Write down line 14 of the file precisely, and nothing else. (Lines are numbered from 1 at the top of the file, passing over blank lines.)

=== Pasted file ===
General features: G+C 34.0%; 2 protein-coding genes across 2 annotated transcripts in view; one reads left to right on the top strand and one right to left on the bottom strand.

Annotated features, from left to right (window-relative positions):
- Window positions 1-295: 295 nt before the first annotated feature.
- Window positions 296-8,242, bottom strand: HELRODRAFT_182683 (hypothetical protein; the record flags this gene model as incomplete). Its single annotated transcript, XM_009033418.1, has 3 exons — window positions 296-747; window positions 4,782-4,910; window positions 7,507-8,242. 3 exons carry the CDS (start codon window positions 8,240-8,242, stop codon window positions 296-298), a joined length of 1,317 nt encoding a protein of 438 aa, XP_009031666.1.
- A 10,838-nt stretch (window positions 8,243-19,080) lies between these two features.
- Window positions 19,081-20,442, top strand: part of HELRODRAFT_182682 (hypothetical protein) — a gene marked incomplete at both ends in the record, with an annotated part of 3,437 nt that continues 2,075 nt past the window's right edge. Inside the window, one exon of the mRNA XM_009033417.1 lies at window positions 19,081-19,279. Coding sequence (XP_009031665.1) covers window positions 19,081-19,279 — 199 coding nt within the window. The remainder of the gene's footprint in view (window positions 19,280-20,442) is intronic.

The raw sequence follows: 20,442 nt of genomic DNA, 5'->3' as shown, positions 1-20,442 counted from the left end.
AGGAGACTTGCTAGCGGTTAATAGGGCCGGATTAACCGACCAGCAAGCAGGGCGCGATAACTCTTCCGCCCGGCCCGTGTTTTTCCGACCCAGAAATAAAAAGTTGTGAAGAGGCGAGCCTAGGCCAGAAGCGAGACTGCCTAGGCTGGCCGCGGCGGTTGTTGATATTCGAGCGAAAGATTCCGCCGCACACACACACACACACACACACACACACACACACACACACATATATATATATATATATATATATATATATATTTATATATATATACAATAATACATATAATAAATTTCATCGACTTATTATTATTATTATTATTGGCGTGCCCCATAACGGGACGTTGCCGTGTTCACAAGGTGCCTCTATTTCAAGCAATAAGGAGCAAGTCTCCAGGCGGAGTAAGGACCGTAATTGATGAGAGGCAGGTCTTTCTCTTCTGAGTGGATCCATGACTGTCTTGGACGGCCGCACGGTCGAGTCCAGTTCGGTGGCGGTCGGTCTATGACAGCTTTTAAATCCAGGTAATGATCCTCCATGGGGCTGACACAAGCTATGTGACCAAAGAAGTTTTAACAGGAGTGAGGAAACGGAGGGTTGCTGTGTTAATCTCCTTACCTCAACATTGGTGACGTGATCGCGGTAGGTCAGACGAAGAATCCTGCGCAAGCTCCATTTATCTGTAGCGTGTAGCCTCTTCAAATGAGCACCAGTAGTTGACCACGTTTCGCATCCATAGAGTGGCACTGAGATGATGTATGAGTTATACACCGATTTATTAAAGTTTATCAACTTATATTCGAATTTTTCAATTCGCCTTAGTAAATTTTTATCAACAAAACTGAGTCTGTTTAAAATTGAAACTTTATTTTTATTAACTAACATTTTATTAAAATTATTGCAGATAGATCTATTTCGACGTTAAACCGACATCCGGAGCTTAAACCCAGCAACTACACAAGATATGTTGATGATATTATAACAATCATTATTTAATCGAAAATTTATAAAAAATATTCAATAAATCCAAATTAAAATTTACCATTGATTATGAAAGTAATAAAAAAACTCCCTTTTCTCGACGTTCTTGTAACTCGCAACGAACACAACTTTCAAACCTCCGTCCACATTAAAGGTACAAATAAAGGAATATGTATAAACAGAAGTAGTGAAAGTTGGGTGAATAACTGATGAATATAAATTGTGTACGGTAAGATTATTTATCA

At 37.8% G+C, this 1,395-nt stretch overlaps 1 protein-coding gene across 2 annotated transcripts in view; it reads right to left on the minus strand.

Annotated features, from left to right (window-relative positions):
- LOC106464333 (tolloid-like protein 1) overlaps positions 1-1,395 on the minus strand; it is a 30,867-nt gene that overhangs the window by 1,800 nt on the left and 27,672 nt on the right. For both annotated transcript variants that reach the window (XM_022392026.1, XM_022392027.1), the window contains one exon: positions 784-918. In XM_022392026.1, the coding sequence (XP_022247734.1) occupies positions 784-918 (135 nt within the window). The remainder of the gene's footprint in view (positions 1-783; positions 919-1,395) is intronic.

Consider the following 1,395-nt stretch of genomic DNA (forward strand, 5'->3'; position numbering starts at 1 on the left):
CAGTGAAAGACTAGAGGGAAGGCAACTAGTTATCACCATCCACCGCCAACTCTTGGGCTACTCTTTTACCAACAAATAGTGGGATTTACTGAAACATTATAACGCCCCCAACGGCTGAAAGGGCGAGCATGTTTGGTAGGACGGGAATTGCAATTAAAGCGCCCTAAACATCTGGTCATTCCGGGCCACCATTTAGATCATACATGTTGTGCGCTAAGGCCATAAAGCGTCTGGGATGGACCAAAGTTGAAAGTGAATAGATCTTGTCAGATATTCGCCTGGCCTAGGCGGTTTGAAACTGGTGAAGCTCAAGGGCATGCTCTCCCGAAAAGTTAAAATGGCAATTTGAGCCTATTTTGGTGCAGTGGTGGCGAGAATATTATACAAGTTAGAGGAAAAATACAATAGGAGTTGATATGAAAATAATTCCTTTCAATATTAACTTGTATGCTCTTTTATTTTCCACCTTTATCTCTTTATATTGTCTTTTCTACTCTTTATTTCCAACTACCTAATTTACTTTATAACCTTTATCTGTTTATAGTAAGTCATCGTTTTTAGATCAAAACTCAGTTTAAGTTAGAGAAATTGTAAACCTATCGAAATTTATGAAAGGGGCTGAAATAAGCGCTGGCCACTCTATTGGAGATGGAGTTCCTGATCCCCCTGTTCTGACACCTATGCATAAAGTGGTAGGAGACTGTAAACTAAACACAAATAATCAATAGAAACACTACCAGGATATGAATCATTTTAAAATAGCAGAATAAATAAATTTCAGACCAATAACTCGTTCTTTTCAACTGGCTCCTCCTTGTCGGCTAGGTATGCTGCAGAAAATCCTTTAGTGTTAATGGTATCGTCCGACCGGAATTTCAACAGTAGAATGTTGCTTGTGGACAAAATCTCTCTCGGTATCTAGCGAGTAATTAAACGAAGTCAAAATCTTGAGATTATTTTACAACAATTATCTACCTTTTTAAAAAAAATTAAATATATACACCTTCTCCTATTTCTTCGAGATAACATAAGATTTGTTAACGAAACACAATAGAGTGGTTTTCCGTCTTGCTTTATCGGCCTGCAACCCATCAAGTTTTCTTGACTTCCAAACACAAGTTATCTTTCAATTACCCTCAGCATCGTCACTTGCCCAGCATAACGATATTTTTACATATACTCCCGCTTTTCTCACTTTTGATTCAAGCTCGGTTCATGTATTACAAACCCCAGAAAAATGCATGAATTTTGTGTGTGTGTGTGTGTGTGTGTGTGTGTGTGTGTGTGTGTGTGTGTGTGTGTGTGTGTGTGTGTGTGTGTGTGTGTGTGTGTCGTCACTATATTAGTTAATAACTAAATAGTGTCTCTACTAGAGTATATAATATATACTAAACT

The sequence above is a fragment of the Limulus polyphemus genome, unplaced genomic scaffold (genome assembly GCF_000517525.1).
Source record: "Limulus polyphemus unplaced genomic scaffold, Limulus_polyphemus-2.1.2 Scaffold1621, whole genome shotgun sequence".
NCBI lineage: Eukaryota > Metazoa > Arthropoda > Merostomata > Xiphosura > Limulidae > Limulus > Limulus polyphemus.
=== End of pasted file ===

The sequence above is a fragment of the Limulus polyphemus genome, unplaced genomic scaffold (genome assembly GCF_000517525.1).